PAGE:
The battle for the city of Amphipolis, two years after the Athenian defeat at Delium, also went badly for Athens. This campaign occurred some 200 miles north of Athens in Thrace.
Amphipolis was strategic for Athens because Athens' gold mines, which were vital to her economy, were there. Amphipolis was captured by the enemy, so the inexperienced Athenian commander, Cleon, set out to retake it. The city was naturally defended on three sides by the Strymon River, requiring fortification only on the eastern side. Confronted with the heavy defenses, Cleon attempted a hasty retreat but was attacked from their unshielded side. The Athenians were defeated in the ensuing battle and Cleon was killed.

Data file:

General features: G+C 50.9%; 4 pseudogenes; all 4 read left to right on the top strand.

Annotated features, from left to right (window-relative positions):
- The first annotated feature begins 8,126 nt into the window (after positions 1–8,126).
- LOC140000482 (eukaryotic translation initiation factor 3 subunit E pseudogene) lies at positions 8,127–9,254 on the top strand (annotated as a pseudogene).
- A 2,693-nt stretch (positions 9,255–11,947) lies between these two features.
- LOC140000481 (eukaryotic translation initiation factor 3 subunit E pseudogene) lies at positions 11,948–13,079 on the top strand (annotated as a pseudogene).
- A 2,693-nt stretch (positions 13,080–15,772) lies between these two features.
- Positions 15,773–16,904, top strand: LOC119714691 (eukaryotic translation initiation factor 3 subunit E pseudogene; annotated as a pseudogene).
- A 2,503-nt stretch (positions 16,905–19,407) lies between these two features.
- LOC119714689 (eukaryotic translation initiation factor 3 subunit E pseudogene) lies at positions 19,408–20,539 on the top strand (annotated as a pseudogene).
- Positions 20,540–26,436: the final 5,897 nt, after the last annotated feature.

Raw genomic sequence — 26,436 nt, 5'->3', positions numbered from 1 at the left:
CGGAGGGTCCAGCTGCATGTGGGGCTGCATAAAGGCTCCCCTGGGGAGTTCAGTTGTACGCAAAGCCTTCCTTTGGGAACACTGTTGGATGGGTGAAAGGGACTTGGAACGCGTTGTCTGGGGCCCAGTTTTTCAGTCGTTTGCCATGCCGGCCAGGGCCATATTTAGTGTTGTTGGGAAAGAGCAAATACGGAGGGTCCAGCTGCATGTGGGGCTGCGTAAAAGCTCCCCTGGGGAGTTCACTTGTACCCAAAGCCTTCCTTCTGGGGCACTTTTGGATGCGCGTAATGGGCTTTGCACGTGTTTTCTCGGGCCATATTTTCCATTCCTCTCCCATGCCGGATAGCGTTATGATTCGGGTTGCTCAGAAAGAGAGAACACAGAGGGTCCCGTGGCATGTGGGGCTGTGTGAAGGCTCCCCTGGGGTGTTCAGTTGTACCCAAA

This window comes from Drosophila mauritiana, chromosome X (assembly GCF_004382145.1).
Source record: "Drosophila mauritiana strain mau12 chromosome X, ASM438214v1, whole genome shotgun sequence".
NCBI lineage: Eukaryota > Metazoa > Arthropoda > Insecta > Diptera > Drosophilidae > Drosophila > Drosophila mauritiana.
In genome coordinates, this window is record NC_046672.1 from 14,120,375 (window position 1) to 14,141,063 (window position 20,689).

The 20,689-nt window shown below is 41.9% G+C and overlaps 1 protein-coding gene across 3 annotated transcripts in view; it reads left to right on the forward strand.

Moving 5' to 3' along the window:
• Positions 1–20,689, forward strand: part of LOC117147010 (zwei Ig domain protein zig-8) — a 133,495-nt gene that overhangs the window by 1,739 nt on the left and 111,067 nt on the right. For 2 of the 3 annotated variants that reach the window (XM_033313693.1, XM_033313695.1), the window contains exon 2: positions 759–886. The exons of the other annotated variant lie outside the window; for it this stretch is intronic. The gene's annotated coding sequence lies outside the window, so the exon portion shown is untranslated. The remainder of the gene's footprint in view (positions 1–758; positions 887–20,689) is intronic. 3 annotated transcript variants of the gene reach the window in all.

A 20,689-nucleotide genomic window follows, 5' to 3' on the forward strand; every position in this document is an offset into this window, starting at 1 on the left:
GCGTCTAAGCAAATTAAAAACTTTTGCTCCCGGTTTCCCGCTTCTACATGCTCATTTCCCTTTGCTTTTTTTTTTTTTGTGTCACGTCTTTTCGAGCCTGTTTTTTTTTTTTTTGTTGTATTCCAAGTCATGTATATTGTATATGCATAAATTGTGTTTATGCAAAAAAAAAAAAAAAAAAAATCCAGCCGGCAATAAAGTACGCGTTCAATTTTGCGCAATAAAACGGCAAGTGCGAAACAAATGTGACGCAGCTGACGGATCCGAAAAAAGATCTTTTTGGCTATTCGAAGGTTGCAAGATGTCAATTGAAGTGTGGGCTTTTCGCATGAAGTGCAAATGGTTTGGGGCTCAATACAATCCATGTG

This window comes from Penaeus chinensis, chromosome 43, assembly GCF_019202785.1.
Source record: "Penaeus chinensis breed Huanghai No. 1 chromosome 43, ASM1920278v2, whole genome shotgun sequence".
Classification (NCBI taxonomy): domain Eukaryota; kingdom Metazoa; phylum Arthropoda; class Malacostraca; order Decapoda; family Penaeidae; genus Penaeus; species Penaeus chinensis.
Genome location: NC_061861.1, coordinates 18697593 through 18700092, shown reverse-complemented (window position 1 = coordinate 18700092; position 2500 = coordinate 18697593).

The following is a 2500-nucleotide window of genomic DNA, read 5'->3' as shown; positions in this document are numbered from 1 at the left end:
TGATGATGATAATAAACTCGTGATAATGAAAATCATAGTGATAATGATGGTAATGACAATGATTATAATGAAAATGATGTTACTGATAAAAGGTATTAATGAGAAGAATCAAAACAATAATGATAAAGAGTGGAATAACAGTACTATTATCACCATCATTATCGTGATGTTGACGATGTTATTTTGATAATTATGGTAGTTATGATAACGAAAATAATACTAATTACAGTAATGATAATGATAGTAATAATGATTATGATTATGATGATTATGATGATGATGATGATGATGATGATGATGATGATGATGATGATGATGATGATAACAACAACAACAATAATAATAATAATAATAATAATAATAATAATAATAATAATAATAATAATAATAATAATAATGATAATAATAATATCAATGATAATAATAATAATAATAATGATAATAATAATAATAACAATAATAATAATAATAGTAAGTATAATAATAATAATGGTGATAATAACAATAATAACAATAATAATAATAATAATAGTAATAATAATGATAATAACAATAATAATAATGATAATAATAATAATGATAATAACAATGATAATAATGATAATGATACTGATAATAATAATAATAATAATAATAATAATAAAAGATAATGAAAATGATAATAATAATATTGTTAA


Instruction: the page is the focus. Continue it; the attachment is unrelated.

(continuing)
This was the second, then, of many battles which went badly for Athens as she gradually was defeated in the Peloponnesian War. Despite this, Socrates service in Potidaea, Delium and Amphipolis over a ten year period was exemplary!